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I'm a beginner student of time series as applied in economics. When we don't have a model for the dependent variable, how do we define the error term ? If we had a model, the difference can be seen from the predicted term vs real value ..

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I would say that you can calculate your error for the mean when you have no model at all. The term baseline is used for this. You may be familiar with the notion of training and testing data sets. Where we use the rule of thumb of 80 20 and take the training to be the 80% of the data and testing to be the remaining 20%. The idea is that you train a model on the training dataset and test it on the testing to check for errors. You do this by using RMSE. Root mean square of error.

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P represents the predicted value using your model. Your question is as I understand what if we have no model. In that case, we use the baseline model, which is simply comparing with the average. Here is an example.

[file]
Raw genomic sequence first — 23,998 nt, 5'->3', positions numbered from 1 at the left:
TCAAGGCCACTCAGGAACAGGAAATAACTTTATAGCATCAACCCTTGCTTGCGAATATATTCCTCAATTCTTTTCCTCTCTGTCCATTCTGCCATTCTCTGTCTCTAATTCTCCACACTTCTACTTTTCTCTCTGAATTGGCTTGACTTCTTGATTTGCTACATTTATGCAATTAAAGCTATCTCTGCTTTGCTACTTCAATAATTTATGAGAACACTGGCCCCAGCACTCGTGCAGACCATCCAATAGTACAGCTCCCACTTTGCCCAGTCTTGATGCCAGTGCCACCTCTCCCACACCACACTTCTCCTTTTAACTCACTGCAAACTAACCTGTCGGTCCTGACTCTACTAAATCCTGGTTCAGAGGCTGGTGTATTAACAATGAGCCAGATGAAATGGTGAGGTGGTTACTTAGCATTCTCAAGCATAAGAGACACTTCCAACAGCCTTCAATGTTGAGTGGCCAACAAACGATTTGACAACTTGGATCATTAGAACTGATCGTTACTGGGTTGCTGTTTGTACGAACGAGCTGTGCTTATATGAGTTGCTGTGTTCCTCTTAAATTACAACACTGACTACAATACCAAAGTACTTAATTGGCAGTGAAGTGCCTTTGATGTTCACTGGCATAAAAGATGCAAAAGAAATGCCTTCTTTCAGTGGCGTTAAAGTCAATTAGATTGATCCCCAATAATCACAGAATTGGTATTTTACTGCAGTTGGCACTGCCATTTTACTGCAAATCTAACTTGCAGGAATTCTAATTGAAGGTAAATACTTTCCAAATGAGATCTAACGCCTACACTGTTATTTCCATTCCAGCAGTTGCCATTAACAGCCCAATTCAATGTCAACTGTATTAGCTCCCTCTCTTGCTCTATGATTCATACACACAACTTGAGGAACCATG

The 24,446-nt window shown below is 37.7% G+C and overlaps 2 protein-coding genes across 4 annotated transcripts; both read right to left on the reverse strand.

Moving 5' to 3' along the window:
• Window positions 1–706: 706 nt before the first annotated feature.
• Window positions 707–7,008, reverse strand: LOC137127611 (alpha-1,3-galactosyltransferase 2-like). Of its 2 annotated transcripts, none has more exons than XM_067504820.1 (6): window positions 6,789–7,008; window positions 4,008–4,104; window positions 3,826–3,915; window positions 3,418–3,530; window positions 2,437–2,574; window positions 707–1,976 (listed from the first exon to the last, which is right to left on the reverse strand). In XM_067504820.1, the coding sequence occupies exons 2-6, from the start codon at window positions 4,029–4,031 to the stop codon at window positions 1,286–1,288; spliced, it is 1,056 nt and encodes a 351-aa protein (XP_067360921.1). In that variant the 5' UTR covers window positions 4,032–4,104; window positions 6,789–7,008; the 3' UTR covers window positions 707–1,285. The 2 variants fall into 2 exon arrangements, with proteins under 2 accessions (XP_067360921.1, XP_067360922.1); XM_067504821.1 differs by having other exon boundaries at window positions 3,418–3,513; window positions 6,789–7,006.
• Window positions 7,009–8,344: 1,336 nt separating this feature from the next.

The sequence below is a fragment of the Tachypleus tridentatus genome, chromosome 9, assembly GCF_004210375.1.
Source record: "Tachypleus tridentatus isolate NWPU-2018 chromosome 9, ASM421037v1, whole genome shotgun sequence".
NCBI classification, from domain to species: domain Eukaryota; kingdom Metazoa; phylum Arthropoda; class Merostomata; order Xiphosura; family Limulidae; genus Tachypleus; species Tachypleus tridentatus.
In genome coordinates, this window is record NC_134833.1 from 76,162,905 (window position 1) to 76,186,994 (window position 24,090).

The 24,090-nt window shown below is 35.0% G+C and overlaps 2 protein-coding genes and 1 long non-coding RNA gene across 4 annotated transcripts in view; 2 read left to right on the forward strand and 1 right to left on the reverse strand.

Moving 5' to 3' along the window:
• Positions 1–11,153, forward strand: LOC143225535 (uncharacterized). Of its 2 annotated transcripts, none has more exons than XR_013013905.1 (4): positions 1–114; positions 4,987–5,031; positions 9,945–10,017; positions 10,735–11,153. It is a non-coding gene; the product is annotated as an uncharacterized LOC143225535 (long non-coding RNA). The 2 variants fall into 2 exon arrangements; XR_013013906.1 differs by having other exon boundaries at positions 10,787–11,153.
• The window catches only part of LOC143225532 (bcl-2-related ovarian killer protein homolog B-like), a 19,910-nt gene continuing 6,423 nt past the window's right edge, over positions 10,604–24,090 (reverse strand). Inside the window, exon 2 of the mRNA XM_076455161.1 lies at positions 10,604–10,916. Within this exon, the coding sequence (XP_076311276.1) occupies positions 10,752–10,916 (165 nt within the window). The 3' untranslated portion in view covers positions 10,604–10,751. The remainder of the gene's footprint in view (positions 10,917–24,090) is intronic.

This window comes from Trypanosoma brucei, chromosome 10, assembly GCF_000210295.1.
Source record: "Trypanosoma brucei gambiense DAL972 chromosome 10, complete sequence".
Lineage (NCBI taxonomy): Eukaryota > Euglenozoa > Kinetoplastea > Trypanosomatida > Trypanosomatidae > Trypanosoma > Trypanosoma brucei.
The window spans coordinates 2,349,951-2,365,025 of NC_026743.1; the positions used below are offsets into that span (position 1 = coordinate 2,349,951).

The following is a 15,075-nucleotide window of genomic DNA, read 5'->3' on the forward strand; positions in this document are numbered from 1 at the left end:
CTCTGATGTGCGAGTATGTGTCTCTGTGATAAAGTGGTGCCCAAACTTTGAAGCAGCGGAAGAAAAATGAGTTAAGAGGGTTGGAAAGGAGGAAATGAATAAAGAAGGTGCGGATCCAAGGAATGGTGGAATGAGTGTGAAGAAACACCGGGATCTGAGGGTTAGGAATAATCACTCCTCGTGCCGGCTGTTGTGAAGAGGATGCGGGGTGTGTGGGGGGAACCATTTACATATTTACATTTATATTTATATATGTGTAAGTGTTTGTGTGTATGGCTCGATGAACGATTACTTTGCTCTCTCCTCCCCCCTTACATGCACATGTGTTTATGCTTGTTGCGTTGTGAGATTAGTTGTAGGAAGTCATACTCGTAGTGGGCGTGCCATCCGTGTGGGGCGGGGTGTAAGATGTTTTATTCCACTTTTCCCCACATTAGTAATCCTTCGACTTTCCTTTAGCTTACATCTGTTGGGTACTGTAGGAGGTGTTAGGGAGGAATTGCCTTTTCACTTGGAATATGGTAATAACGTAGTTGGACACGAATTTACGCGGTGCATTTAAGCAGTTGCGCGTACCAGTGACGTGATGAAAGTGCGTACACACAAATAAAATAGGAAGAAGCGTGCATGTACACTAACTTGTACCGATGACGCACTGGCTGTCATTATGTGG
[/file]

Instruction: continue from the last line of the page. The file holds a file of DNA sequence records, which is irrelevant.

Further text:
sqrt(mean((test$y-mean(train$y))^2))

(if you are using R, this might be useful since it's an R code. y is simply the dependent variable that we want to predict.See there is no model at all. We calculate it based on the average of the training dataset. If we had the model, we would use predicted values of the model instead of the average. Hope this was useful.

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  • $\begingroup$ @DS R which statistical software do you use for time series? $\endgroup$ – Erik Hambardzumyan Oct 24 '16 at 16:11
  • $\begingroup$ I use eviews 9, as my curriculum prescibes that. Thanks for your detailed answer, it was really helpful. $\endgroup$ – DS R Oct 24 '16 at 17:50
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The error term whether the model be AR or MA or ARIMA or a Transfer Function simply reflects your ignorance/lack of understanding as to one or more omitted but potentially important predictor variable. It could also mean that you have either under-modelled or over-modelled and thus have either omitted structure or injected structure into the error term

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  • $\begingroup$ Thanks, but my question was how do you conceptualize an error without a model, as happens in the case of MA series. $\endgroup$ – DS R Oct 24 '16 at 17:53
  • $\begingroup$ your comment befuddles me (in case of an MA series) . Perhaps you can call me and I will try and have a dialogue with you. The chat room is still sequence of dialogues $\endgroup$ – IrishStat Oct 24 '16 at 17:56

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